Saudi Arabia Projects 2022 Budget Surplus As It Tapers OPEC+ Oil Output Cuts

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Saudi Arabia expects to finally flip years of budget deficits, exacerbated by the coronavirus pandemic, into a surplus in 2022, on the back of the oil market’s recovery and rising crude production volumes, as well as a tightening of spending and higher taxes.

As the world’s largest exporter of crude, Saudi Arabia’s economy is inextricably linked to the health of the global oil market, despite significant efforts to diversify and promote its private sector. In a budget statement issued late Dec. 12, the kingdom noted the role played by the OPEC+ alliance’s production cuts, along with the global rollout in vaccines, in supporting a 69.5% rise in Brent prices from January to October.

Indeed, despite a 3.4% drop in Saudi crude production in January-October at 8.9 million b/d, compared to the same months in 2020, the kingdom’s total 2021 revenues are projected to rise to Riyals 930 billion ($248 billion) from Riyals 782 billion ($208 billion) in 2020.

For the fiscal year 2022, the kingdom expects revenues to come in at Riyals 1.045 trillion ($279 billion), a 12% increase from 2021, as the OPEC+ production cuts continue to be unwound.

Expenditures, by comparison, will shrink from Riyals 1.015 trillion ($271 billion) in 2021 to Riyals 955 billion ($255 billion) in 2022, turning a 2.7% budget deficit into a 2.5% surplus. Further surpluses are projected for 2023 and 2024.

“The kingdom seeks — through its oil policy and efforts to support the OPEC+ agreement — to gradually boost its production levels to support the stability of oil prices and achieve a balance between demand and supply to face potential risks on the side of its oil revenues,” the budget statement said.

OPEC and its allies have been steadily tapering the historic 9.7 million b/d in production cuts they implemented during the worst of the pandemic in spring 2020 by 400,000 b/d each month, though expected seasonal demand weakness in the first quarter has led to some speculation that the alliance could consider a pause. OPEC+ ministers will next convene Jan. 4 to decide on February production levels.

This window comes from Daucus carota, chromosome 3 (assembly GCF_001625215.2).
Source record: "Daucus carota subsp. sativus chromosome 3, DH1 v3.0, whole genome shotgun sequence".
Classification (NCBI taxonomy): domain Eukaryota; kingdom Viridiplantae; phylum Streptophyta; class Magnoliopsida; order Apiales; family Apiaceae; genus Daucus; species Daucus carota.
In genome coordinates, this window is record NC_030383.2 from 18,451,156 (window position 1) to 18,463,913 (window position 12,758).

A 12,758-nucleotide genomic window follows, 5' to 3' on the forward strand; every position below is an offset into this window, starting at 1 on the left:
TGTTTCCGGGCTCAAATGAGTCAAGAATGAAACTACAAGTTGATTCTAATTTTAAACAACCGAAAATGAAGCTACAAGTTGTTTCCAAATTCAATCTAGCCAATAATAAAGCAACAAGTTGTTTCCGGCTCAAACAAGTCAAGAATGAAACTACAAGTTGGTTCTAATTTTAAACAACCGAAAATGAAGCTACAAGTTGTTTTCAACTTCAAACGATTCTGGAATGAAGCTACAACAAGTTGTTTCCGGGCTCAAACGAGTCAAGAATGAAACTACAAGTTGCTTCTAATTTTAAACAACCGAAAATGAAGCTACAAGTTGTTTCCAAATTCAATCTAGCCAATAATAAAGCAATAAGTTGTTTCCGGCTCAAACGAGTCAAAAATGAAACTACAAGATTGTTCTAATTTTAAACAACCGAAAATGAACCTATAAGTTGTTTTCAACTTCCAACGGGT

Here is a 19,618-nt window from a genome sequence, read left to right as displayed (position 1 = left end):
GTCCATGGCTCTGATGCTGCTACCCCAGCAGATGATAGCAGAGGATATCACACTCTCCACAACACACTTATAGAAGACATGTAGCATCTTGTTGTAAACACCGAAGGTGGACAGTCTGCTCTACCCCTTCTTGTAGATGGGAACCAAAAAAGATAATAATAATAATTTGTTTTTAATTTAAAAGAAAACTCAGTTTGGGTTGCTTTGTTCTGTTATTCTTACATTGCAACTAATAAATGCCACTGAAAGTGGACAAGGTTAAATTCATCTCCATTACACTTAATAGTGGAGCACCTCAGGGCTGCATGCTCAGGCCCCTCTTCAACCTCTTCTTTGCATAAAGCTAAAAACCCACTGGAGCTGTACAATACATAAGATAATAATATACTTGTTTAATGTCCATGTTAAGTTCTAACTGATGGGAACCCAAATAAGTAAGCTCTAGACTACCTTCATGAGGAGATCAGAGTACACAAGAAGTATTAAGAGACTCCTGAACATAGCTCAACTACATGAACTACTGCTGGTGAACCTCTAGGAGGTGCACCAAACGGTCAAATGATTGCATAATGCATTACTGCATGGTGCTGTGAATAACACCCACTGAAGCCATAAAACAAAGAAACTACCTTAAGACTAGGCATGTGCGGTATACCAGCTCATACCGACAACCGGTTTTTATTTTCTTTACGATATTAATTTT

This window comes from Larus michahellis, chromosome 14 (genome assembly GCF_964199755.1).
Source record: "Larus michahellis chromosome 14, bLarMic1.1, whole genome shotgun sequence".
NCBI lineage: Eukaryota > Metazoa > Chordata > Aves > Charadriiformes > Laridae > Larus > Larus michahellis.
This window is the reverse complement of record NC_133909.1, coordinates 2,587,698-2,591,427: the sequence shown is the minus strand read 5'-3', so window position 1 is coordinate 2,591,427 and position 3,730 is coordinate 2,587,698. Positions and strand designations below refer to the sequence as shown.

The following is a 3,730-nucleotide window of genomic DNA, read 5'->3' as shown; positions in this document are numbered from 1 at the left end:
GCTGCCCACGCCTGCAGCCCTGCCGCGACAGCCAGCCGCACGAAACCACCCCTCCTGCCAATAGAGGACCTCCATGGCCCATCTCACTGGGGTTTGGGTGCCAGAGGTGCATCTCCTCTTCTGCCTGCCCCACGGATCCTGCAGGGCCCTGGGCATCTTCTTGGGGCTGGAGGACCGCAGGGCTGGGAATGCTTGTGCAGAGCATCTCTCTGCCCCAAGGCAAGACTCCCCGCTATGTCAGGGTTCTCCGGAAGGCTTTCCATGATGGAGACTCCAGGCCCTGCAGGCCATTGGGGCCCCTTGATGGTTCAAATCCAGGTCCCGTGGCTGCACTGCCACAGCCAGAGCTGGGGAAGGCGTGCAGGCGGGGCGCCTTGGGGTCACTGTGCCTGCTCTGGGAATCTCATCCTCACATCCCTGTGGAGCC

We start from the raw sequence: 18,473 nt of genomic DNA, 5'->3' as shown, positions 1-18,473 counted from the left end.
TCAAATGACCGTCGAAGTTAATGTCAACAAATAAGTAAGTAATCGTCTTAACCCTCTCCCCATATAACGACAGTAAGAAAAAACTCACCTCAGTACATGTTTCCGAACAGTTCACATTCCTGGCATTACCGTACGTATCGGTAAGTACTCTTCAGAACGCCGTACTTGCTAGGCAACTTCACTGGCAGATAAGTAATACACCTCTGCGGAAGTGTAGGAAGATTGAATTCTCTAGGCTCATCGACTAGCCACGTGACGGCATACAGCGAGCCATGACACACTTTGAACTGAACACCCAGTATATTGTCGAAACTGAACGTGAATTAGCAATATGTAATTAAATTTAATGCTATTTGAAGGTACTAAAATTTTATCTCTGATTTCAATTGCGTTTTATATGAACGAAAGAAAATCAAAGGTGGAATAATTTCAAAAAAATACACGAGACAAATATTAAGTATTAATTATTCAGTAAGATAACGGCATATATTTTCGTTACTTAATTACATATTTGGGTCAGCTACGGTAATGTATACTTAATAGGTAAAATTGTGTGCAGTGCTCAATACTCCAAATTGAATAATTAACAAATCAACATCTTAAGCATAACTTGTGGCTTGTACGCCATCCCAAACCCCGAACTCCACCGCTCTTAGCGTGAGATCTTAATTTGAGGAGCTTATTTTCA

Saudi Arabia’s January quota under the deal is 10.12 million b/d, which is 880,000 b/d under its target of 11 million b/d once the OPEC+ cuts are fully tapered, which is expected to occur in late 2022.

Analysts at Riyadh-based Al-Rajhi Capital said the 2022 projected expenditures would require a fiscal breakeven Brent price of around $65/b, while the revenue estimate would appear to be based on a $75/b price, given the roughly 60/40 split between Saudi Arabia’s oil and non-oil revenues. S&P Global Platts assessed Dated Brent at $74.32/b on Dec. 10.

The budget notes that OPEC has forecast global oil demand to grow 4.3% in 2022 to reach 100.8 million b/d, compared to 96.6 million b/d in 2021, and that financial think tanks and institutions have predicted that oil prices will range between $65/b and $90/b.

But it also acknowledges the risks associated with the uncertain trajectory of the coronavirus pandemic, as well as the persistence of global supply chain challenges and increases in inflation, which could pressure oil markets.

Saudi Arabia is aiming to wean itself off its dependency on oil revenues by promoting its non-oil industries, largely through a much-vaunted Vision 2030 program.

Revenue figures in the budget statement show that the non-oil sectors have steadily grown over the last decade and are much less volatile than oil receipts, which follow the gyrations of crude prices.

Crown Prince Mohammed bin Salman “stressed the leading role being played by the kingdom in stabilizing energy markets,” in a statement carried by the official Saudi Press Agency, while also highlighting the 5.4% growth non-oil GDP through the third quarter.

Debt levels in the kingdom stood around 25.9% of GDP, and are expected to shrink to 25.4% by 2024, due to the forecast surpluses.

Source: S&P Global Platts

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